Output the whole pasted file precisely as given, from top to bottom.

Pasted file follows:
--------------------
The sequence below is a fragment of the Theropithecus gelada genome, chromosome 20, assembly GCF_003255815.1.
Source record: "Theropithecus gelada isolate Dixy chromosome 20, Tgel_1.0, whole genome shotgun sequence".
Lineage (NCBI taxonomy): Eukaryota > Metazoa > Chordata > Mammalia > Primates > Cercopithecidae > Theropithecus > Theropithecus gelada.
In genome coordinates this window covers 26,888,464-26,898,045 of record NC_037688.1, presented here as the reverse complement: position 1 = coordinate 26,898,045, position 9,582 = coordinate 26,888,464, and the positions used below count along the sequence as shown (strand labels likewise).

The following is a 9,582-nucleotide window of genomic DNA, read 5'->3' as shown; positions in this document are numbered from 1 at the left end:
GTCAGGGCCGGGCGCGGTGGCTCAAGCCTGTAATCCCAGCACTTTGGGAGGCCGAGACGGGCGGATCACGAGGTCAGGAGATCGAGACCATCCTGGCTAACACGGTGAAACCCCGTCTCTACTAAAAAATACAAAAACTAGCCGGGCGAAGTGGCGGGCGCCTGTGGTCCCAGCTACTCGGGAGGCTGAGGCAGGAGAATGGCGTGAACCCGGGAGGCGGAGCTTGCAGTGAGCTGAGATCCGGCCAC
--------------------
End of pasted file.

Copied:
The sequence below is a fragment of the Theropithecus gelada genome, chromosome 20, assembly GCF_003255815.1.
Source record: "Theropithecus gelada isolate Dixy chromosome 20, Tgel_1.0, whole genome shotgun sequence".
Lineage (NCBI taxonomy): Eukaryota > Metazoa > Chordata > Mammalia > Primates > Cercopithecidae > Theropithecus > Theropithecus gelada.
In genome coordinates this window covers 26,888,464-26,898,045 of record NC_037688.1, presented here as the reverse complement: position 1 = coordinate 26,898,045, position 9,582 = coordinate 26,888,464, and the positions used below count along the sequence as shown (strand labels likewise).

The following is a 9,582-nucleotide window of genomic DNA, read 5'->3' as shown; positions in this document are numbered from 1 at the left end:
GTCAGGGCCGGGCGCGGTGGCTCAAGCCTGTAATCCCAGCACTTTGGGAGGCCGAGACGGGCGGATCACGAGGTCAGGAGATCGAGACCATCCTGGCTAACACGGTGAAACCCCGTCTCTACTAAAAAATACAAAAACTAGCCGGGCGAAGTGGCGGGCGCCTGTGGTCCCAGCTACTCGGGAGGCTGAGGCAGGAGAATGGCGTGAACCCGGGAGGCGGAGCTTGCAGTGAGCTGAGATCCGGCCAC